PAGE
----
“It was the best of times, it was the worst of times.” begins the Dickens’ classic, The Tale of Two Cities. For many End-Times preachers, these are the worst of times. This idea is reinforced repeatedly by many Christians who feel that the world is indeed getting worse and worse. When I have lectured on Ethics or Eschatology both here and abroad, I have been challenged by students who despair that Christians can not hope to have a godly influence on society since the Bible apparently says that the last days will be dark and full of rampant evil. I have generally responded to these claims by asking if there was another time in history in which they would rather have lived? When students think about it, they usually conclude that there is no better time to be alive than now. But this presents a dilemma for those Christians who have bought into the idea that these are the “worst of times”, because the evidence suggests that these are the best of times.
I’m a Preterist. I’m not a Futurist. This means that I consider the Bible needs to read and understood as it was intended. I consider this to be taking the Bible “literally”. This kind of literalism distinguishs between a metaphor, an allegory, poetic parallelism, narrative, and didactic prescriptions. I therefore regard Christ’s statements about His coming and the Kingdom of God being “near” and “at hand” as being intended to convey the idea that His coming and the Kingdom of God on earth was about to commence within the life-time of Christ’s original audience.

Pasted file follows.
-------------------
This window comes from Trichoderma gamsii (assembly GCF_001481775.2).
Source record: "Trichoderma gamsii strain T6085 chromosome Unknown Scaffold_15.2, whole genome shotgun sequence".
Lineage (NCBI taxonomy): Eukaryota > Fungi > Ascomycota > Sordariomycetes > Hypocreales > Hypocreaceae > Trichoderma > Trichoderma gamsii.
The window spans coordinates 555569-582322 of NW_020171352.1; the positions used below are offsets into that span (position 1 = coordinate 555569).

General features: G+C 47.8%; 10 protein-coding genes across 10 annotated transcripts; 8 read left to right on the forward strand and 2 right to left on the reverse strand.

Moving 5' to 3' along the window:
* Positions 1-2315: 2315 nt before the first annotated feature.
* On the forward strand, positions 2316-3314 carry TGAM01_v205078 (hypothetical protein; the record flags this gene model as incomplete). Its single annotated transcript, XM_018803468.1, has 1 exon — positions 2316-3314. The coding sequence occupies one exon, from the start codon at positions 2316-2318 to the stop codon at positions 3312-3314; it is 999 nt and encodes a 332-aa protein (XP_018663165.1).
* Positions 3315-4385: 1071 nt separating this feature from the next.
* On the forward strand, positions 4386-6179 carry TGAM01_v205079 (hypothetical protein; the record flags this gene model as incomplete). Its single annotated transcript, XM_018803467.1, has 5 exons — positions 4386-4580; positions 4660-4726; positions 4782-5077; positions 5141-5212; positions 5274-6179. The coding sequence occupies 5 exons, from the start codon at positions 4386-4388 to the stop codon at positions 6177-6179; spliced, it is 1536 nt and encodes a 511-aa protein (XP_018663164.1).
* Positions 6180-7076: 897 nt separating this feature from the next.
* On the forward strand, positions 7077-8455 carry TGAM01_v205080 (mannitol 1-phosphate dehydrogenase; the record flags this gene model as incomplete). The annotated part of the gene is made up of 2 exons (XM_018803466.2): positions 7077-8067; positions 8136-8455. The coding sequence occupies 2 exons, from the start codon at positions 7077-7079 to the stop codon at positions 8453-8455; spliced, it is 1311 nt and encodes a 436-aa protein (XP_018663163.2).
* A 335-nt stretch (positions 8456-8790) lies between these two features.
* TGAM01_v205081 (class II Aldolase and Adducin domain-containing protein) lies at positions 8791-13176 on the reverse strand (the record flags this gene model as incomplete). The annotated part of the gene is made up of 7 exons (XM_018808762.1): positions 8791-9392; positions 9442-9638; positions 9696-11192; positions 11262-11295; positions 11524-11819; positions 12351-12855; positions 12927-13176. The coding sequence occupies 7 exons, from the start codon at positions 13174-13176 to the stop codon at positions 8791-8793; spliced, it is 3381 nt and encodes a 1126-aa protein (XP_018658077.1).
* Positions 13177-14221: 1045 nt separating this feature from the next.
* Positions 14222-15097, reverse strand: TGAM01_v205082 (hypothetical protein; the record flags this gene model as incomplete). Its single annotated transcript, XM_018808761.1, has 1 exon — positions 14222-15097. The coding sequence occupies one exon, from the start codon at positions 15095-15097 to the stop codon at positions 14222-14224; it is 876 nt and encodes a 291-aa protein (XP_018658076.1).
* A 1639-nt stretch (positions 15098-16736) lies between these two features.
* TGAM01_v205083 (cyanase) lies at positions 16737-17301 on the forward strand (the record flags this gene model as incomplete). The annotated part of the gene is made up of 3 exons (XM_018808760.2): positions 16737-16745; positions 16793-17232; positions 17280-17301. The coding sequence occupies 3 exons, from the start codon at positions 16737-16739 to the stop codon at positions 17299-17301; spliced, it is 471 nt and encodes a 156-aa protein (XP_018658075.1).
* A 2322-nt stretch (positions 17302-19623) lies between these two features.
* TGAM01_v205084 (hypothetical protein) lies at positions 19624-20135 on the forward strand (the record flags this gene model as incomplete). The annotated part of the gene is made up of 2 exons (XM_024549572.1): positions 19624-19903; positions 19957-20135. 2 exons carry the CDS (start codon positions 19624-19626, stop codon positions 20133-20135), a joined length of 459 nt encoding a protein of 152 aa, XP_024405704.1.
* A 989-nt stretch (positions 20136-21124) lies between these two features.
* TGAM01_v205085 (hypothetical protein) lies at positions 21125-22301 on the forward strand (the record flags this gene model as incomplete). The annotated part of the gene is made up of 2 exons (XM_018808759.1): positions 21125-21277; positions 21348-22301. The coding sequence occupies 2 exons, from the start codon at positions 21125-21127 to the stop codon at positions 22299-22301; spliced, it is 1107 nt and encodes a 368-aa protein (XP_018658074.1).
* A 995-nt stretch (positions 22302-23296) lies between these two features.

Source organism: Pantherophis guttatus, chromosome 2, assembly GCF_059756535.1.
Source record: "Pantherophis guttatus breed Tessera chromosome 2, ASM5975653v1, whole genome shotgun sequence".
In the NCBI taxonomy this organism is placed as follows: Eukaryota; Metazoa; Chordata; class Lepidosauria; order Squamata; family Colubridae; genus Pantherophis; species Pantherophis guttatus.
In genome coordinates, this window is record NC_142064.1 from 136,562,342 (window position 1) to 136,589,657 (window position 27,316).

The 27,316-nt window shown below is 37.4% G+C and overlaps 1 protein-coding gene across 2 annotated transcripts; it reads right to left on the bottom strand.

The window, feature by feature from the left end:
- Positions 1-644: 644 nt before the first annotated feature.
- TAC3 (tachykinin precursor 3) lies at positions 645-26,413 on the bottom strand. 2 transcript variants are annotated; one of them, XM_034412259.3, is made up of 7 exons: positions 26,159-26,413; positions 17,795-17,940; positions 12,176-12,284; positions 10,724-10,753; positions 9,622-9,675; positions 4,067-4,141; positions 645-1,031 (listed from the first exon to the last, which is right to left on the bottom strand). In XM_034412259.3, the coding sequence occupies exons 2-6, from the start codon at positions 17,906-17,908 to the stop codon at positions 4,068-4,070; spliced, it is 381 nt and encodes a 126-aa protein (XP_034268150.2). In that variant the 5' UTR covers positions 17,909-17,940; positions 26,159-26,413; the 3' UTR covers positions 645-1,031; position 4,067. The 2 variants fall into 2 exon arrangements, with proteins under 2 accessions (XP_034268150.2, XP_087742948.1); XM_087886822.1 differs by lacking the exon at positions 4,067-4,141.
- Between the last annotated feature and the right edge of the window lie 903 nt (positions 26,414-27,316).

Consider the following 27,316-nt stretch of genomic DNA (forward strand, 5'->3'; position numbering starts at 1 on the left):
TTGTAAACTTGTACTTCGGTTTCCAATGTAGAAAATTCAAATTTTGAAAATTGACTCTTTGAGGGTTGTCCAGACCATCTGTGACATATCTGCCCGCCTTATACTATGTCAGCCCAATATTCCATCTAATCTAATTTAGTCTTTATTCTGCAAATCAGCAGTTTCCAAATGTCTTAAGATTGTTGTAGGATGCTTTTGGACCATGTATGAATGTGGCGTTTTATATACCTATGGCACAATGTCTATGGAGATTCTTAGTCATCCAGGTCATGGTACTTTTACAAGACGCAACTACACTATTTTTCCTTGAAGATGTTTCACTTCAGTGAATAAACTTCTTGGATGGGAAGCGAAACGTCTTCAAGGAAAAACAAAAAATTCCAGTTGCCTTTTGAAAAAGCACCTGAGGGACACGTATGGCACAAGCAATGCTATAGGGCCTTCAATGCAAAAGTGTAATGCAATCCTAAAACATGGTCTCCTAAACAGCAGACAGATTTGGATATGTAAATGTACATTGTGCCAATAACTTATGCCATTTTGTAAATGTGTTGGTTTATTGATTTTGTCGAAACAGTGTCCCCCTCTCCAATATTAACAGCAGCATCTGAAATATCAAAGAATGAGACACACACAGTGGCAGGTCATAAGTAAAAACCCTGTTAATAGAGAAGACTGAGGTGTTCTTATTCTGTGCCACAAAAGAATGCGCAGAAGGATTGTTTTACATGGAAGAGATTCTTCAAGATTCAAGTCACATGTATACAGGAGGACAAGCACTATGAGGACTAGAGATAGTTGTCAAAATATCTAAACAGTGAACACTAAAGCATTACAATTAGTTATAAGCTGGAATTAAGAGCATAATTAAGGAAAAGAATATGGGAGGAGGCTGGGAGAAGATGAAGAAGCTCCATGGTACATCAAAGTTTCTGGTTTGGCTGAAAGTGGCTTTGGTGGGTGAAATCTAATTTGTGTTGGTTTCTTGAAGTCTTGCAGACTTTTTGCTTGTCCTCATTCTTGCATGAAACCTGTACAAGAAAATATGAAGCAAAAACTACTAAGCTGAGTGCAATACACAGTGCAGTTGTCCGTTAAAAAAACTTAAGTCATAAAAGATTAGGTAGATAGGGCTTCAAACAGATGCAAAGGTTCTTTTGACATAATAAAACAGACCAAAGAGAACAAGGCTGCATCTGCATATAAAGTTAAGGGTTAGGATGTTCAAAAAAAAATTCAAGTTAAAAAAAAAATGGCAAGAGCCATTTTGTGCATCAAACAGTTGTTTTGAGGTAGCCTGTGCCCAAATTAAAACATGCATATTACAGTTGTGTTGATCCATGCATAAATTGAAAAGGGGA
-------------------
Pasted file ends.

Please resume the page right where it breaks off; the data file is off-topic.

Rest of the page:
Who is the man identified in The Book of Revelation with the number, “666”? This article sheds light on this controversial question. I grew up in a church where regular Bible-prophecy teachers hinted that they knew the identity of the coming ‘Antichrist’. This man, was, according to these teachers, also referred to in Scripture as “the Beast” and “the man of lawlessness”. It wasn’t until I started to realise that these teachers were not only guessing about this Antichrist, but pretty much everything else they taught was a guess as well, that I began to understand what the Bible really says about these things.
The Bible is uniquely prophetic. No other religious or holy book makes predictions of the future like the Bible does. This phenomenon has led some Bible teachers to over-emphasise the Bible’s ability to predict the future. The rise in claims of the Bible’s prophetic detail coincided with its increased availability. When medieval scribes increased production of Bible copies the number of prophetic speculations also increased. When the Gutenberg Bible revolutionised the way Bibles were produced from the 1500s, there was similarly a marked increase in the number and variety of prophetic speculations.
Prominent Fundamentalists, Dispensational, and Word-of-Faith Preachers, such as Kenneth Copeland, John Hagee, Benny Hinn, have all declared when Christ would return. These dates have ranged from 1988 through to the present day. Some of these teachers have publicly declared that the return of Christ is now only months away!
The study of Bible Prophecy is referred to as “Eschatology”. While this is an extremely important field of Bible study, since it affects how the West formulates foreign policy in regards to the Middle East in particular, it is really a secondary issue to something far more important: how we read and interpret the Bible.
Some Fundamentalist Christians make wild claims about certain predictions they claim the Bible makes. Here’s what the Bible doesn’t predict!